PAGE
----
I am reading about the Variational Method for solving PDEs and ODEs. The process to pass from a classical solution to a weak solution is pretty clear when we are dealing with ODEs, by using Integration by parts. For example, for the problem: $$ \left\{\begin{matrix} -u(t)''+u(t)=f(t) & t \in [a,b] \\ u(a)=u(b)=0 \ \ \end{matrix}\right. \quad \quad \quad \quad \boldsymbol{(^{*})} $$

We start by picking a classical solution $u$ and multiply on both sides of the equation by a smooth compactly supported function $\varphi$ we obtain:

$$ -u'(b)\varphi(b)+u'(a)\varphi(a) + \int_a^{b}u'\varphi' + \int_a^{b}u\varphi = \int_a^{b}f\varphi$$


$$\int_a^{b}u'\varphi' + \int_a^{b}u\varphi = \int_a^{b}f\varphi$$

As both $\varphi(b)=\varphi(a)=0$. This is the weak (variational) formulation, obtained from the classical formulation.

Now I want to do the same for a PDE

Let's take for example the Laplacian: $$\left\{\begin{matrix} - \Delta u + u=f & in \ \Omega \quad \quad \quad \quad \quad \quad \boldsymbol{(^{*})}\\ \ \ \ \quad \quad \ u=0 & \ in \ \partial \Omega \quad \quad \quad \quad \quad \quad \quad \end{matrix}\right.$$

If we repeat the process by using $u \in C^2(\overline{\Omega})$, what my book says is that we conclude: $$\int_{\Omega} \sum_{i=1}^n u_{x_i}v_{x_i} + \int_{\Omega}uv= \int_{\Omega}fv \quad \forall v \in C^1_c(\Omega) \quad \boldsymbol{(^{**})}$$

But it does not justify why. Can someone clarify me how to do this? I understand, due to the fact that for the partial derivatives $(uv)_{x_i}=u_{x_i}v+v_{x_i}u$, we can also do some kind of integration by parts like this (Let's suppose $n=2$ and we take the first term):

$$\int_{\Omega} u_{x_1x_1}v+ u_{x_2x_2}v \ dx = \int_{\alpha_1}\int_{\alpha_2}u_{x_1x_1}v+ u_{x_2x_2}v \ dx_1 dx_2=$$ $$ \int_{\alpha_1}( u_{x_1}v_{x_1} ]_{\alpha2} - \int_{\alpha_2} u_{x_1}v_{x_1}\ dx_1) \ dx_2 + \int_{\alpha_2} u_{x_2x_2}v\ dx_1 dx_2= ...$$

Then, if I were able to (I mean rigorously, I know it must be due to the compact support) prove the term $ u_{x_1}v_{x_1} ]_{\alpha2} =0$, then I would get the desired equation (Doing the same thing for the term $\int_{\alpha_2} u_{x_2x_2}v\ dx_1 dx_2$ ).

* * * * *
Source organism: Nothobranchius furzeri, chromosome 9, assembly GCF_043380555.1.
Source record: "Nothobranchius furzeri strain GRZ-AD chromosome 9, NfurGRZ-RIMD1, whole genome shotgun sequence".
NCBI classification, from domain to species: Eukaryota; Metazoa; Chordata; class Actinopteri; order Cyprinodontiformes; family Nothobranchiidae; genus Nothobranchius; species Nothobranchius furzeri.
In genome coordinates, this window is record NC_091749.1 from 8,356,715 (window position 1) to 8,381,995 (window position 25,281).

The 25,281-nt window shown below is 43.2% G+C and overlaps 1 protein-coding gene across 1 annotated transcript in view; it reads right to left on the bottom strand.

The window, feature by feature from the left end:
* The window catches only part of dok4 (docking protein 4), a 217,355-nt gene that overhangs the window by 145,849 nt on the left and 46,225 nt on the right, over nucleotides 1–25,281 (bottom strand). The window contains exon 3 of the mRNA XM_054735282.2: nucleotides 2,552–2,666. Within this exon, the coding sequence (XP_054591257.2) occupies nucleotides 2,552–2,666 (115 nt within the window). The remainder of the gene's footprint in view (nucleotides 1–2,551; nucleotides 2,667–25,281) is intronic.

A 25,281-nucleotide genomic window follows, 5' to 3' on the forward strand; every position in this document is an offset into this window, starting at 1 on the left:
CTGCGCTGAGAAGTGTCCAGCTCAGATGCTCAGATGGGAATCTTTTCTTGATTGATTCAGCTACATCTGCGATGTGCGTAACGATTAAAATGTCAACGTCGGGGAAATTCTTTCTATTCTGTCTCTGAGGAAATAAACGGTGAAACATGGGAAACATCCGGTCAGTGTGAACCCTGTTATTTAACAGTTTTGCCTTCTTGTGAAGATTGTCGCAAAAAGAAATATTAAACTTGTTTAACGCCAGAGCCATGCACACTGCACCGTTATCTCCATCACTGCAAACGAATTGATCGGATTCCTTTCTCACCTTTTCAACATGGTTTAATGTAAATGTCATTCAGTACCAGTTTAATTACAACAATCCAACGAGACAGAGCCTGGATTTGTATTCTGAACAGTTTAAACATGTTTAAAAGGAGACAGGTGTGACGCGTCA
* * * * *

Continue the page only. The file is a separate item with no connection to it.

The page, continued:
So my doubts are:

  1. $\alpha_1, \alpha_2$ are put there as placeholders, I don't really know how to rigorously afirm we integrate along the curve that bounds the domain $\Omega$...

  2. Connected with 1, I don't really know how to confirm $ u_{x_1}v_{x_1} ]_{\alpha2} =0$. I suppose rigorously afirming 1 and using the fact that $v$ is compactly supported would help.

  3. Is the general process correct? I haven't been able to find any information on integrating by parts in multiple integrals.

Aditional Information: Functional Analysis, Sobolev Spaces and Partial Differential Equations, by Haim Brezis affirms the integration by parts formula holds for weak derivatives (One dimension) and uses it to solve ODEs. But it does not provide the same formula (The one I try to apply here) for weak partial derivatives, although it does prove the formula to partially derivate the product of two funtions.

The process being carried to pass from a classical solution to a weak solution is also different. In ODEs, it is carried out by multiplying by $\varphi \in H^1_0(I)$ and using the formula of Integration by Parts for weak derivatives. In PDEs, it is carried out by multiplying by $v \in C^1_c(\Omega)$ , then (Using the process described here?) and then argumenting by density to conclude the result for $H^1_0(\Omega)$.


D1X, this fact has been said here What is precisely the definition of Elliptic Partial Differential Equation?